Soldier tells of role in WWI truce match
Rifleman Reading played in historic football game
A BUCKINGHAMSHIR soldier who fought in th First World War wa involved in the Christma Truce, which happene 100 years ago tomorrow.
Thanks to this year’s Sainsbury’s Christmas advert, more people than ever are aware of the Christmas Truce of 1914 which saw German and British soldiers cross trenches to mingle, play football and exchange food, souvenirs and seasonal greetings.
Rifleman J Reading, of Germain Street, Chesham, was at the Christmas Truce and he wrote to his wife about it.
The letter was published in the Examiner on January 8, 1915.
It read: “During the early part of the morning the Germans started singing and shouting, all in good English. They shouted out “Are you the Rifle Brigade; have you a spare bottle? If so we will come half way and you come the other half.” At 4am part of their band played some Christmas carols and God Save the King and Home Sweet Home. You could guess Soldiers laid down their arms and played football during the Christmas truce of 1914; below, Reverend Simon Cansdale infront of the names on the war memorial; he found the letter from Rifleman Reading our feelings. Later on in the day they came towards us, and our chaps went out to meet them. Of course neither of us had any rifles. I shook hands with some of them, and they gave us cigarettes and cigars. We did not fire that day, and everything was so quiet that it seemed like a dream. We took advantage of the quiet day and brought our dead in.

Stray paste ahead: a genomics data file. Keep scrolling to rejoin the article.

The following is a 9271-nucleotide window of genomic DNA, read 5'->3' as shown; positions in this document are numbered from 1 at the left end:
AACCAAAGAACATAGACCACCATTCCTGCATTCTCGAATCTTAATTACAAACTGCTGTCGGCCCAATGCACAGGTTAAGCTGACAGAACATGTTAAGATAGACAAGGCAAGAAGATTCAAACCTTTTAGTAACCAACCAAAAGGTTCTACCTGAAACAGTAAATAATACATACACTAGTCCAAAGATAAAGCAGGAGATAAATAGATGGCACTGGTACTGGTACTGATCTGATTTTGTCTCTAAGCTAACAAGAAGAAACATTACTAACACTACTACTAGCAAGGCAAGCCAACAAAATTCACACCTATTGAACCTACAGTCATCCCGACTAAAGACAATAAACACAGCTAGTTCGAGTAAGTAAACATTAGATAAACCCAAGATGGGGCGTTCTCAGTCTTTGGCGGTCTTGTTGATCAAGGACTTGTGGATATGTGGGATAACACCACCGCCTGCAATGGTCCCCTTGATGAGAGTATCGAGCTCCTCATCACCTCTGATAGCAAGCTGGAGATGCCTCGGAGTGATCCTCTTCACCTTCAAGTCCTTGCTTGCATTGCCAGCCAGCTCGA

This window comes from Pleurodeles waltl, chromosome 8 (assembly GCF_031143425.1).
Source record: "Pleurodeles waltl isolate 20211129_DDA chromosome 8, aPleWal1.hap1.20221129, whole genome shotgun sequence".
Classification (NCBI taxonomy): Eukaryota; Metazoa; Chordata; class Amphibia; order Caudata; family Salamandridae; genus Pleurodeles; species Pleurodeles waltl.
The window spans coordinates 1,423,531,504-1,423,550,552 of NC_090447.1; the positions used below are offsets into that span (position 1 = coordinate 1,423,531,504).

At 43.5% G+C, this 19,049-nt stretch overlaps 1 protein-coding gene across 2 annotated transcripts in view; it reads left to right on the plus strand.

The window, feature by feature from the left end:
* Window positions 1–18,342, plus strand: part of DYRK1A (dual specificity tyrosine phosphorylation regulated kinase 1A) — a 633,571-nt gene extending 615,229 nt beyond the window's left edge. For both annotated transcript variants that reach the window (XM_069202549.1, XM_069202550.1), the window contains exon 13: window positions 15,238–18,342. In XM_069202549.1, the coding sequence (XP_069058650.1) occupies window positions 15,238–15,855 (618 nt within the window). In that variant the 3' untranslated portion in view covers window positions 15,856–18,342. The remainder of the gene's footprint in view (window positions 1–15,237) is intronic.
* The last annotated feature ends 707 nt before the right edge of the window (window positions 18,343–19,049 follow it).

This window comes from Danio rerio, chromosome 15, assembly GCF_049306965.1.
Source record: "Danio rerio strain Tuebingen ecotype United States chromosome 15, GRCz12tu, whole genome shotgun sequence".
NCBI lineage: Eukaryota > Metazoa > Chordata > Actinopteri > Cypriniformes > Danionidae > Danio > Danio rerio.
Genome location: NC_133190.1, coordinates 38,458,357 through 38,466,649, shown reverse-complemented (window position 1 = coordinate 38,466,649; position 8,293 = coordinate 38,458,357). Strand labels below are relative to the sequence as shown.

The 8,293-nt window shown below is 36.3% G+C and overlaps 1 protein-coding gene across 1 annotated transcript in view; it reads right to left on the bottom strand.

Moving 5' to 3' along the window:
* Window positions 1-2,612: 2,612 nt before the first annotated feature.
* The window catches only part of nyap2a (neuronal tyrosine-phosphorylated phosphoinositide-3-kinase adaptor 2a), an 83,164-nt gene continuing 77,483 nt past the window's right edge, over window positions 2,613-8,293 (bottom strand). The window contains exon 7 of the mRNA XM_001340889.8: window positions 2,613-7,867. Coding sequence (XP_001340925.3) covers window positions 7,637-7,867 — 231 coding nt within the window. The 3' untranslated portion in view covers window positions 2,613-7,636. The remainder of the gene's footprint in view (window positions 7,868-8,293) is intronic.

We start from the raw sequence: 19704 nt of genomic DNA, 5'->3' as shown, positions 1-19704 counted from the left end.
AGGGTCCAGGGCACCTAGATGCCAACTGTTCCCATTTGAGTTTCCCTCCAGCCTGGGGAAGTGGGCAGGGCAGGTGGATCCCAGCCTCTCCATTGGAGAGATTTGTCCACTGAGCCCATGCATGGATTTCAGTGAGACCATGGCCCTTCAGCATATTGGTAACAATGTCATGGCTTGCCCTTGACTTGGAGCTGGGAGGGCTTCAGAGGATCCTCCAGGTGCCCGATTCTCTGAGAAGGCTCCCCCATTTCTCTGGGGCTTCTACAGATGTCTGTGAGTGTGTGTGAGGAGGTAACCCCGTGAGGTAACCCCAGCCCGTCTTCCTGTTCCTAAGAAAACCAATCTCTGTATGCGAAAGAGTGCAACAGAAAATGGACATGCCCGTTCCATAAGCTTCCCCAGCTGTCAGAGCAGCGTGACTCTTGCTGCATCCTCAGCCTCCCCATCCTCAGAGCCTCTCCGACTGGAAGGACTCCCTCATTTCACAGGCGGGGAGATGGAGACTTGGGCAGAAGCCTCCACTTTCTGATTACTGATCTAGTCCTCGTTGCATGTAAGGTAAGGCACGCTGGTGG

Reverend Simon Cansdale stumbled across the letter while doing research for the church’s annual carol service.
Rev Cansdale spoke about the letter at the two carol services on Sunday and on Christmas Day parishioners will recreate the game of football at the 10.30am service.
Rev Cansdale said: “I was quite surprised to find out about Rifleman Reading. The truce took a lot of courage from the soldiers, to think if only we’d built on that we could’ve spared ourselves another four years of warfare.”
Rifleman Reading is listed on the church’s war memorial as well as the one in The Broadway.
St Mary’s war records show that Rifleman Reading was in the Oxford and Bucks Light Infantry. He was killed in 1916.